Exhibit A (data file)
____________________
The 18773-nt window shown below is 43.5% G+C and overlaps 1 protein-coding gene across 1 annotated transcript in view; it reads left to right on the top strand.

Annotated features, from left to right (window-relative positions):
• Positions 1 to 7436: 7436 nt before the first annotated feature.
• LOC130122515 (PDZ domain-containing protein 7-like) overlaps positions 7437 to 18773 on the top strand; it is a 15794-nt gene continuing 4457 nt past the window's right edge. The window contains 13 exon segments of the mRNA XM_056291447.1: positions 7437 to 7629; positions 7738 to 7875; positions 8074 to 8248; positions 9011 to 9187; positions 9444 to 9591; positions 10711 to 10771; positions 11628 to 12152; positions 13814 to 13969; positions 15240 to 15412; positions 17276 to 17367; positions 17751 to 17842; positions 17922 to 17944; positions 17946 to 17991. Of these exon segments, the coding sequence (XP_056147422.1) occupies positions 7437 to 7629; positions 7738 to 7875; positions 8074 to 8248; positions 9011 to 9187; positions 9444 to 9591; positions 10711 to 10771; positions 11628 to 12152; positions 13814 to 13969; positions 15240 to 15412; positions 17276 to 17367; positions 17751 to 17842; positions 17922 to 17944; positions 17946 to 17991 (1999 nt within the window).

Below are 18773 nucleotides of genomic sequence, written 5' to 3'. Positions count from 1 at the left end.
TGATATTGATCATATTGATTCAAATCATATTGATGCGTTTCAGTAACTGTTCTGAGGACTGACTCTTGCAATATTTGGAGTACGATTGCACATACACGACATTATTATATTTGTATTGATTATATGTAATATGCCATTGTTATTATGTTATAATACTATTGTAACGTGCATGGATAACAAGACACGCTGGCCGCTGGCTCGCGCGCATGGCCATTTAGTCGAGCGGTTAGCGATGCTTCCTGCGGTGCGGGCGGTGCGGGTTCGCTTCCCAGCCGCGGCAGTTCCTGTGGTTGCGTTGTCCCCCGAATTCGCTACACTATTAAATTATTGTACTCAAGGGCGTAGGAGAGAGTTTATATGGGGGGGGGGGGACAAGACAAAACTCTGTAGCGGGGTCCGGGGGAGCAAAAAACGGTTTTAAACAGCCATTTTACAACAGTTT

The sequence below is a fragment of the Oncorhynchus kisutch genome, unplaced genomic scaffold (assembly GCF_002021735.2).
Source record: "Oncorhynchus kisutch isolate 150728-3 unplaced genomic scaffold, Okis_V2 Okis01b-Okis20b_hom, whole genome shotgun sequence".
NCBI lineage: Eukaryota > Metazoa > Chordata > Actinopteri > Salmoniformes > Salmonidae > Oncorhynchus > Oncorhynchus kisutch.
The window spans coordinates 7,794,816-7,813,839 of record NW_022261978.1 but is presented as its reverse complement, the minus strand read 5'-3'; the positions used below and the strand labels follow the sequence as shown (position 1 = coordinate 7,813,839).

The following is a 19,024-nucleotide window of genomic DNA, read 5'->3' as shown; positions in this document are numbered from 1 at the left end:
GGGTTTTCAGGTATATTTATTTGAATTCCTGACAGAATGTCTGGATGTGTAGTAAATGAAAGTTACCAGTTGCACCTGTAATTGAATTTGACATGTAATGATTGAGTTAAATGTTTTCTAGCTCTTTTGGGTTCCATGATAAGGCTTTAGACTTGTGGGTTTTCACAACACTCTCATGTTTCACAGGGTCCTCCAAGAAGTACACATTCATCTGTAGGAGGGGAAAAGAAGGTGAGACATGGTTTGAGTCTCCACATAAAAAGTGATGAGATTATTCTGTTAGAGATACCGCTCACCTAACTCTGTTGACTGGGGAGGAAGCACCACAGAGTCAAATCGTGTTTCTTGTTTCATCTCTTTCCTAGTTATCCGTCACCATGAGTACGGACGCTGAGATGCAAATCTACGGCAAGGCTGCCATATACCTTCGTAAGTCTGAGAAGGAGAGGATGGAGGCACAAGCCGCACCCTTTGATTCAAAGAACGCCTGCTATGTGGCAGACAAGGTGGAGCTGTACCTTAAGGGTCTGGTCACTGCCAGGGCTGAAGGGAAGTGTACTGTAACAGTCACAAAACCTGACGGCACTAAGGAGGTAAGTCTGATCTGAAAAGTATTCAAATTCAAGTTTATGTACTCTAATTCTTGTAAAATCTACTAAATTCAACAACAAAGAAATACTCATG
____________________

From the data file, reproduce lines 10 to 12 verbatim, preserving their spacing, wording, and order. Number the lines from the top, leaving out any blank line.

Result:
The window spans coordinates 7,794,816-7,813,839 of record NW_022261978.1 but is presented as its reverse complement, the minus strand read 5'-3'; the positions used below and the strand labels follow the sequence as shown (position 1 = coordinate 7,813,839).

The following is a 19,024-nucleotide window of genomic DNA, read 5'->3' as shown; positions in this document are numbered from 1 at the left end:
GGGTTTTCAGGTATATTTATTTGAATTCCTGACAGAATGTCTGGATGTGTAGTAAATGAAAGTTACCAGTTGCACCTGTAATTGAATTTGACATGTAATGATTGAGTTAAATGTTTTCTAGCTCTTTTGGGTTCCATGATAAGGCTTTAGACTTGTGGGTTTTCACAACACTCTCATGTTTCACAGGGTCCTCCAAGAAGTACACATTCATCTGTAGGAGGGGAAAAGAAGGTGAGACATGGTTTGAGTCTCCACATAAAAAGTGATGAGATTATTCTGTTAGAGATACCGCTCACCTAACTCTGTTGACTGGGGAGGAAGCACCACAGAGTCAAATCGTGTTTCTTGTTTCATCTCTTTCCTAGTTATCCGTCACCATGAGTACGGACGCTGAGATGCAAATCTACGGCAAGGCTGCCATATACCTTCGTAAGTCTGAGAAGGAGAGGATGGAGGCACAAGCCGCACCCTTTGATTCAAAGAACGCCTGCTATGTGGCAGACAAGGTGGAGCTGTACCTTAAGGGTCTGGTCACTGCCAGGGCTGAAGGGAAGTGTACTGTAACAGTCACAAAACCTGACGGCACTAAGGAGGTAAGTCTGATCTGAAAAGTATTCAAATTCAAGTTTATGTACTCTAATTCTTGTAAAATCTACTAAATTCAACAACAAAGAAATACTCATG